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Thread: wet palette Help

  1. #1

    wet palette Help

    ok I have read what their is on the blogs and so on out their and so Far I have come up with I should use it and it helps alot.

    But I am not sure what to use it for. I have been using alot of glazes and on a wet palette it makes a world of a mess so my question is when, what and why should I use it. all I have been able to find is how to make them but no real why and when and when not.

  2. #2
    Super Wamp
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    Jun 2013
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    I've found so far (now I know to change it up every so often to stop it going mouldy again) that you can use a wet palette for everything you would use a normal palette for (so that's the When).

    Why? the moisture from the sponge keeps the paint on the paper from drying out as quickly, giving you days or weeks to work with a certain shade rather than minutes. Mix too much? Put the lid on and keep it for a while. Sure it might separate a little, but a quick mix will get it back to exactly how it was.

    It's also handy for progressive layering, as you can just add to the mix already there rather than having to create fresh batches all the time.

    Inks and glazes you have to be a little careful with, as they can run if you aren't paying attention. I've found that unless you deliberately shake it, the greaseproof paper tends to make the liquid want to stay in once place. If you can make a slight crease or indentation in the paper, that works even better.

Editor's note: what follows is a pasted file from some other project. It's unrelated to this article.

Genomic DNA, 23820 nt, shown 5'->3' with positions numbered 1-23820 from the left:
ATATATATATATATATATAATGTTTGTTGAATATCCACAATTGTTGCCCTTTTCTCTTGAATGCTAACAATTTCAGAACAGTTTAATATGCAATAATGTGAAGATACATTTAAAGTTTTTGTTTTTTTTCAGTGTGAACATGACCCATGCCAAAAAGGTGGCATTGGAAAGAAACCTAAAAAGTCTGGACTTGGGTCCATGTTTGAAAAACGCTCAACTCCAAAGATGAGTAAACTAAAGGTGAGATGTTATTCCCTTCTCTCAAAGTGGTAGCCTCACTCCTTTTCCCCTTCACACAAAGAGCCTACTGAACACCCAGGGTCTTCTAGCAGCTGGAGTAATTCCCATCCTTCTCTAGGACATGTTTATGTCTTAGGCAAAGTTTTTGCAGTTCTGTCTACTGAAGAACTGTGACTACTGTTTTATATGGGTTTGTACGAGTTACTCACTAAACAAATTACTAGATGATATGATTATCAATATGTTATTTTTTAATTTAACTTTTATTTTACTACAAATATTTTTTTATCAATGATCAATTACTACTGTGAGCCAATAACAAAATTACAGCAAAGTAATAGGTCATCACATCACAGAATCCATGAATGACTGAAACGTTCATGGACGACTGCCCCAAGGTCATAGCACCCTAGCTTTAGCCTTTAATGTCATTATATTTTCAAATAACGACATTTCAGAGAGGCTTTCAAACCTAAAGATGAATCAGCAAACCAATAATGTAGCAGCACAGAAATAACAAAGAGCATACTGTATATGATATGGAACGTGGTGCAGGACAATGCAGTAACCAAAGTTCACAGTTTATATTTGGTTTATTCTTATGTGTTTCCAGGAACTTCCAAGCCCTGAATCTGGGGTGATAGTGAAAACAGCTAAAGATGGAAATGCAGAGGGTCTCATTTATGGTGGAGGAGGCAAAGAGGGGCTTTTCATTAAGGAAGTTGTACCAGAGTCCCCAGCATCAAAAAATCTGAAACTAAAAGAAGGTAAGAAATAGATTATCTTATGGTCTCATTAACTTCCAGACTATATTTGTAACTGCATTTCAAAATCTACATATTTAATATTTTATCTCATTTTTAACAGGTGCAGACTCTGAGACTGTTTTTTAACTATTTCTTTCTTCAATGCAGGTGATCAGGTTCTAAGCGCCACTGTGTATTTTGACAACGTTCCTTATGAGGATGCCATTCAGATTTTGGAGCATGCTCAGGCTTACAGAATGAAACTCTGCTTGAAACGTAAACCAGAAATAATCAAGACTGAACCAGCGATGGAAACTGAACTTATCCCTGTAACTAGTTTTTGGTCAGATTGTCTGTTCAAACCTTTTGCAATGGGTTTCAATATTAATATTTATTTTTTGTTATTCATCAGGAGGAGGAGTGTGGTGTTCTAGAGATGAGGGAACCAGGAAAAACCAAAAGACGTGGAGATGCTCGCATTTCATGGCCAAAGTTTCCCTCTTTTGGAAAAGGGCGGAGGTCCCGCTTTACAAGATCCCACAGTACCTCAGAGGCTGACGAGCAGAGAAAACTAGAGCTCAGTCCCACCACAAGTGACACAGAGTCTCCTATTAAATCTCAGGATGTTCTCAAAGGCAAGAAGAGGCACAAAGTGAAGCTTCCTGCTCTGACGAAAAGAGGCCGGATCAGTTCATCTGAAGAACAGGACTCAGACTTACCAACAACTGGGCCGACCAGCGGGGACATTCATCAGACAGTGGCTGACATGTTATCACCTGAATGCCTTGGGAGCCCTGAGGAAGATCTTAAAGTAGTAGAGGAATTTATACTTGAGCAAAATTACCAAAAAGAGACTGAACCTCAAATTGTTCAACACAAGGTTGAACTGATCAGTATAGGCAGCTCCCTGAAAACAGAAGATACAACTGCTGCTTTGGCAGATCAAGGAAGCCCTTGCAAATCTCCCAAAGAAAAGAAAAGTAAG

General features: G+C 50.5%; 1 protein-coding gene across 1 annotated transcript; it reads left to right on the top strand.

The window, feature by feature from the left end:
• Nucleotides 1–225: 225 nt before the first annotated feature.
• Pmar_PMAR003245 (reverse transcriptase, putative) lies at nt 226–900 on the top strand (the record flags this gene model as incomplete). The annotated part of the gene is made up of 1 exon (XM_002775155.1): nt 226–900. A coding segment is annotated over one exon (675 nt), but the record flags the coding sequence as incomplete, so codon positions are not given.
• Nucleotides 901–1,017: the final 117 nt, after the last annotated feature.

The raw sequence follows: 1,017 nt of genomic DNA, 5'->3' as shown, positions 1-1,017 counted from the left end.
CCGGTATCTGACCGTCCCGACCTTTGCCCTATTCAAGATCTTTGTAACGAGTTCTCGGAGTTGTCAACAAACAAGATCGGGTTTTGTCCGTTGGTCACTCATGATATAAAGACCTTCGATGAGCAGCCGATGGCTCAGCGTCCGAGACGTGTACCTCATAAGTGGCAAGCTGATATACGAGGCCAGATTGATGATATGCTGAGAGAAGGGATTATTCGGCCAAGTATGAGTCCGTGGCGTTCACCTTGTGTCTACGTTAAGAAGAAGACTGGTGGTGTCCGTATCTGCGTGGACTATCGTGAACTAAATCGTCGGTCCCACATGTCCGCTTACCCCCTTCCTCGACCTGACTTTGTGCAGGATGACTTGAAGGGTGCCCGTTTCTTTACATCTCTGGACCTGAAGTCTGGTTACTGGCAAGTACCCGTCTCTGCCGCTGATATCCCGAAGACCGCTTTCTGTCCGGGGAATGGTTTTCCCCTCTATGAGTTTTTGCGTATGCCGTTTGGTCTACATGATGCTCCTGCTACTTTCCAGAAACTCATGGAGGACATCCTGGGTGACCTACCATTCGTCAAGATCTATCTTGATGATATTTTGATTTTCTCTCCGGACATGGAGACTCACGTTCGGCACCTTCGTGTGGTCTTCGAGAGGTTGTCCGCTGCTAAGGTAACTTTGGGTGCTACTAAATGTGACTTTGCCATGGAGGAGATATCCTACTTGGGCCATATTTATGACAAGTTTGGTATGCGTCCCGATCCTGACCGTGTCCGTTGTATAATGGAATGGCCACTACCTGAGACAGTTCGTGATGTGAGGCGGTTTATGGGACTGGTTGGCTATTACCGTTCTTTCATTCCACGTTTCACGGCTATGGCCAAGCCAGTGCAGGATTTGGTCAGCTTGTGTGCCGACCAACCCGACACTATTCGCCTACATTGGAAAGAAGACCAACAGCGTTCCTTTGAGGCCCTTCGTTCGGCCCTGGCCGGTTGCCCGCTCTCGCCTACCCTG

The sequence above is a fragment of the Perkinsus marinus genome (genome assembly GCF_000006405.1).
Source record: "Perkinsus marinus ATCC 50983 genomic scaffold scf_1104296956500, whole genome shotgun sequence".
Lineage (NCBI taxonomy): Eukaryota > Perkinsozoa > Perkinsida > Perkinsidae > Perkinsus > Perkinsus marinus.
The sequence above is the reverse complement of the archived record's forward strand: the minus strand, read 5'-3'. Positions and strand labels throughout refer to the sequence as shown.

When not to use it? probably when airbrushing. Not a lot of use for a wet palette there.
    The Chilling Network - home of #nonstopwargaming :)

  3. #3
    I've never had much luck in using one with glazes but I use them for everything else. I think the problem for me at least is that I tend to mix up to much glaze for it to stay in one place.

  4. #4
    I use a wet palette for everything now. I have to be careful about putting too much water in it, and making sure I clean it out once in a while for mold prevention. If I add too much water, the baking parchment I use (Reynolds) will draw up more water overnight and leave me with puddles that are too diluted.

    I can dilute my glazes down well enough, but I use a very small amount of paint so it doesn't go all over the place. I also let my wet brush do some of the diluting for me.

    Generally I add a tiny bit of something anti-bacterial like a spritz of bathroom cleaner to the water. This is because I may not change it out for a long time, like weeks. If you don't let it sit so long, it may not be necessary to add anything.
    All I want is to have my peace of mind.(Boston)



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